Factoring (Day 3 of 3)
Lesson 8 of 9
Objective: SWBAT factor trinomial expressions where the leading coefficient is not 1.
Students will complete the Do-Now in 5 minutes. While students are working, I will pass back the graded exit cards from our last class, and ask students to review any answers that they may have gotten incorrect.
Five student volunteers will come up to the board to share their answers with the class. I will ask students to verify their classmates’ answers by multiplying the binomials pairs together, to see if we end up at our starting point.
Next, a student will read the objective, “SWBAT factor trinomials where the leading coefficient is not 1.”
I will ask students to recap what it means to factor in Algebra. I will also ask students to think about the phrase, “leading coefficient”, and to make a prediction about its meaning. Once we establish the definition of leading coefficient, I will ask students what the leading coefficient has been in the trinomials we factored during our last class.
Students will work in pairs on the Factoring Investigation. This activity is similar to the last investigation we completed in class, and builds off student’s prior knowledge of factoring and polynomial multiplication. Students will use Algebra Tiles to build the model of a polynomial, and then find its factors by identifying the length and the width.
After about 7 minutes we will come back together as a whole group for a brief reflection. I will ask students to describe how the leading coefficient of the trinomial changed the factors, and if they were able to identify any patterns. I will then ask students to describe the connection between the unsimplified terms that result after you FOIL the factors, and the Algebra Tiles.
Guided Notes + Practice
Next we transition to the Guided Notes and Presentation. I will ask students to brainstorm how we can apply what we learned about the factors of a trinomial where a≠1 to a situation where Algebra Tiles are not present.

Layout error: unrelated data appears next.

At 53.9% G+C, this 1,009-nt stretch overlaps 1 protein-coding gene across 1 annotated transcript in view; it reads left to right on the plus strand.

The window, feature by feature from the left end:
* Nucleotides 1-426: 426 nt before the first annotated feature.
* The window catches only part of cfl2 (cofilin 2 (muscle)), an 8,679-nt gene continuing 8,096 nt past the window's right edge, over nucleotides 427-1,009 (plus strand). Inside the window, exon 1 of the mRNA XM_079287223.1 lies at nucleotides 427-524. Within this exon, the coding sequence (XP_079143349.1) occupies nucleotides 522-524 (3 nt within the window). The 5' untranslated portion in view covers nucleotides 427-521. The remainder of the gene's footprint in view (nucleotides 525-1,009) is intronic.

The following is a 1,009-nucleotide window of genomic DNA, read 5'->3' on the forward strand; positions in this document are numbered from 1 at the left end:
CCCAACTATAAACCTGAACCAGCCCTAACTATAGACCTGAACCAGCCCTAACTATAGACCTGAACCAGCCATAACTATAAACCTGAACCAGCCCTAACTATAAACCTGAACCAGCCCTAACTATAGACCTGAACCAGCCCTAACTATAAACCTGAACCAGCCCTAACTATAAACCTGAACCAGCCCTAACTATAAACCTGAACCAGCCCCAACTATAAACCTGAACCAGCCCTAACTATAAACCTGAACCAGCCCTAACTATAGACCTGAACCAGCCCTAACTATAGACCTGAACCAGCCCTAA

There are many methods to factor a trinomial, but the one that find the most successful for my students is the AC Method. I will model the AC method for the first three problems, then invite students to factor the fourth example with me. It is also helpful for students to factor a trinomial where a = 1 with the this method to help them solidify the steps involved.
Students who struggled with factoring trinomials enjoyed the AC method more because it does not rely on number intuition as much, and has a set process. For these students, I will give them the option of factoring all trinomials using this method.
Finally, students will work independently on the practice problems on the back of their notes. We will then review answers as a whole group.
***Instructor note** these cards must be cut out and paper clipped together before class begins***
In order to give students an opportunity to practice skills that we have learned over the past few classes, students will work on a Review Activity. While students are working, I will pull a small group of students to practice factoring trinomials with the AC method.
I will ask students to describe what we learned in class today, and to describe how changing the leading coefficient in a trinomial affects its visual representation and its binomial factors.
Students will then complete an Exit Card.